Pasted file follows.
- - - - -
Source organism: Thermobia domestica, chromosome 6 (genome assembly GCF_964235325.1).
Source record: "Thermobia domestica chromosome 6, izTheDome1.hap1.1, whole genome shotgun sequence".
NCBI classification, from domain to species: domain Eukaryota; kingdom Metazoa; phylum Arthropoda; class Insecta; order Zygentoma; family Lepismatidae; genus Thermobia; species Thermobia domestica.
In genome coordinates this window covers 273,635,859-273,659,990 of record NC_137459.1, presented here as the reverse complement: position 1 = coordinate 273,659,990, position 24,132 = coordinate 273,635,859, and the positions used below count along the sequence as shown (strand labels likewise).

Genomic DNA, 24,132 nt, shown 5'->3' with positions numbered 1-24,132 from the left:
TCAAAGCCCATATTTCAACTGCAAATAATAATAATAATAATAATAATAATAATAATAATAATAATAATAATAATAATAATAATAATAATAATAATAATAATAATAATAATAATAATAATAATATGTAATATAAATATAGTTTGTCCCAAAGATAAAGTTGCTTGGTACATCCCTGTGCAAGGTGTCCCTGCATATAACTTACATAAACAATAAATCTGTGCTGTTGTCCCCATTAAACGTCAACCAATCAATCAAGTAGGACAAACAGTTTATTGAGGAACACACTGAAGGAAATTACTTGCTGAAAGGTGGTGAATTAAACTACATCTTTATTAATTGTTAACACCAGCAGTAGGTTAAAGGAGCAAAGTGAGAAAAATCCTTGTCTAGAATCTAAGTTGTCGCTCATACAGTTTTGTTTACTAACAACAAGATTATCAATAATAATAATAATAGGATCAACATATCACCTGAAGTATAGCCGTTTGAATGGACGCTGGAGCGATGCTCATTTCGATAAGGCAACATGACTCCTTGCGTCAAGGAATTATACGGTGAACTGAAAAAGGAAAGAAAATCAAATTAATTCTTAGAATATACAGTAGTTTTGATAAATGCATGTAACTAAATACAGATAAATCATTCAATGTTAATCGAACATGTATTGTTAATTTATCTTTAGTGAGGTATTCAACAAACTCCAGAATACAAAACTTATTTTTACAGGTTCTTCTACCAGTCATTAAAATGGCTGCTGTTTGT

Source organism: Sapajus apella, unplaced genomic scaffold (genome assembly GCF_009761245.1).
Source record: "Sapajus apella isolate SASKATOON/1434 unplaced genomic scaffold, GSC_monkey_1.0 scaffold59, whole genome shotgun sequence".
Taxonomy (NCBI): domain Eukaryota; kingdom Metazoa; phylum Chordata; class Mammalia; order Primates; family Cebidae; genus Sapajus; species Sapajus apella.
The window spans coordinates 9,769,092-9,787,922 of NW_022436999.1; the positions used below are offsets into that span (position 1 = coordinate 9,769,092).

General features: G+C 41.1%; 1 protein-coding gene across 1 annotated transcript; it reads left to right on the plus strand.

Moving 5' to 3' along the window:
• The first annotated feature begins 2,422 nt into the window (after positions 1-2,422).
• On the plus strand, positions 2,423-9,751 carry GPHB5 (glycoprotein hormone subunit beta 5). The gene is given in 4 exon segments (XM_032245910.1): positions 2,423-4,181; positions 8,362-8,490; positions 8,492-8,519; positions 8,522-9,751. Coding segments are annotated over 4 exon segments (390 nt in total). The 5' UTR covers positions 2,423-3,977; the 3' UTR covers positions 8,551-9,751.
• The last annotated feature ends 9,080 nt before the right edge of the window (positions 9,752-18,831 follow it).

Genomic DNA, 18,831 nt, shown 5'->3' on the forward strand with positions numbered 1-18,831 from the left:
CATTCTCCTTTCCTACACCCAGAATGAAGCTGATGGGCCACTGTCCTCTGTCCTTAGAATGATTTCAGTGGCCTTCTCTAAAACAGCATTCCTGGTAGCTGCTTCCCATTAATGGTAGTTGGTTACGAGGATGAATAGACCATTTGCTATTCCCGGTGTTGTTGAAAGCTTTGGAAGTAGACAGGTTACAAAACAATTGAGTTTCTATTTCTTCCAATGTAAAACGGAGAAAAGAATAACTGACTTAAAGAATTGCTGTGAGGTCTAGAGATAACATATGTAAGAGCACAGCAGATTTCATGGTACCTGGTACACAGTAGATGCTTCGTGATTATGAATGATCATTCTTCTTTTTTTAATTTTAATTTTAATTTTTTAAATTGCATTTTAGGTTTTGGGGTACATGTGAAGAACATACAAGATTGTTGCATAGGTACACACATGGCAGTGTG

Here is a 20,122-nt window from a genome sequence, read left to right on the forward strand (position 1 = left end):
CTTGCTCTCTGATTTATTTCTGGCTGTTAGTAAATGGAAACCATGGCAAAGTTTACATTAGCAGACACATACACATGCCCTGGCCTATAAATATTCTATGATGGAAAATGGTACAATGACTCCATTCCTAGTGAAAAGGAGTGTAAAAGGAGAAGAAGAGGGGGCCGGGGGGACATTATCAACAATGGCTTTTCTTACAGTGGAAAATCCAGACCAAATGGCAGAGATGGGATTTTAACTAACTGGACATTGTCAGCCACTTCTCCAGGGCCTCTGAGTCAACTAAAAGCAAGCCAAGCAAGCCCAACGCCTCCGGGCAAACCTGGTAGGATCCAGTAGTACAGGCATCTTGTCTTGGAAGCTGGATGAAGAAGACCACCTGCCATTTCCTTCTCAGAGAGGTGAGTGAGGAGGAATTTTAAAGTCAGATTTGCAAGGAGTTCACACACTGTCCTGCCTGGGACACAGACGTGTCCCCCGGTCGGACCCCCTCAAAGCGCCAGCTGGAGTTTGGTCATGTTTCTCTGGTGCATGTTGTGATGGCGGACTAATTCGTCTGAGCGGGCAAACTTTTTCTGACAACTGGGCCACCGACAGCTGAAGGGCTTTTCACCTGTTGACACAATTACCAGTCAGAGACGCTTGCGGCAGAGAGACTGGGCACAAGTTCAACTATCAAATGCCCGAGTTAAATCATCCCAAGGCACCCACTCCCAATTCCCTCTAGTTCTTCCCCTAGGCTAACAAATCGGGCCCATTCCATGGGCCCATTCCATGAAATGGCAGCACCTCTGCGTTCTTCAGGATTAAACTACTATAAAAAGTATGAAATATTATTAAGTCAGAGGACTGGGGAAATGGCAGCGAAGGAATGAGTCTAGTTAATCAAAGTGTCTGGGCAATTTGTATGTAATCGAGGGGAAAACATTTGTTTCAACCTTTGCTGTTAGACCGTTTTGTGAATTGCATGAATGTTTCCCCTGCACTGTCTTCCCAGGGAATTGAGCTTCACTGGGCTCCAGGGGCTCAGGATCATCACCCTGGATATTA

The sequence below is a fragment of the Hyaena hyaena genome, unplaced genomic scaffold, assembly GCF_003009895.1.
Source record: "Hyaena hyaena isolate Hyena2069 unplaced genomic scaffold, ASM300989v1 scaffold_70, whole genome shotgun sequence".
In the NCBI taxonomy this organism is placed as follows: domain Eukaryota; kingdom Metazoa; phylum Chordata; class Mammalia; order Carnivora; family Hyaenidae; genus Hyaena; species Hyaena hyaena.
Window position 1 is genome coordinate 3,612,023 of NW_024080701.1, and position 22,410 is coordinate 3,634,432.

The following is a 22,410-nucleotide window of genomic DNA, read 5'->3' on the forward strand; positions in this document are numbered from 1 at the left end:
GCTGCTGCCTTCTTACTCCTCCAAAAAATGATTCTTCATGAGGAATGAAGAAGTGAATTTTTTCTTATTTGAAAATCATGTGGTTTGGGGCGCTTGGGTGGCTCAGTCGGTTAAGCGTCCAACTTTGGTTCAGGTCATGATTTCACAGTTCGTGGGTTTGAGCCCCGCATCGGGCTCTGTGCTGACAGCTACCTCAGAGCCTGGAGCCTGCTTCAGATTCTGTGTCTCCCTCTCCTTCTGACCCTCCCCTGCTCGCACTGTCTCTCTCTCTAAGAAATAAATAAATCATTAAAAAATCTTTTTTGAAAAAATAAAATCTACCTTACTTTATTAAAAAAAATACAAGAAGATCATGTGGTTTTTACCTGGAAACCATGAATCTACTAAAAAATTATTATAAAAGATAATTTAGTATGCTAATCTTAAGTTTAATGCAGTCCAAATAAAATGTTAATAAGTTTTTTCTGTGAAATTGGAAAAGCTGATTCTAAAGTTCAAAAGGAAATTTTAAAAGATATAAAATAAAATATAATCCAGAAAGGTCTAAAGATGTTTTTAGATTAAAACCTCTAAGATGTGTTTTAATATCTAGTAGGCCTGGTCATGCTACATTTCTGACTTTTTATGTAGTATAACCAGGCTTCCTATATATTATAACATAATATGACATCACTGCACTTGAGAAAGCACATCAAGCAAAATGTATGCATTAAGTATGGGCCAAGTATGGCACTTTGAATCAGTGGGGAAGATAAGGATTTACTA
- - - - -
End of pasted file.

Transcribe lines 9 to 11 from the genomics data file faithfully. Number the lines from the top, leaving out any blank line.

Taxonomy (NCBI): domain Eukaryota; kingdom Metazoa; phylum Chordata; class Mammalia; order Primates; family Cebidae; genus Sapajus; species Sapajus apella.
The window spans coordinates 9,769,092-9,787,922 of NW_022436999.1; the positions used below are offsets into that span (position 1 = coordinate 9,769,092).

General features: G+C 41.1%; 1 protein-coding gene across 1 annotated transcript; it reads left to right on the plus strand.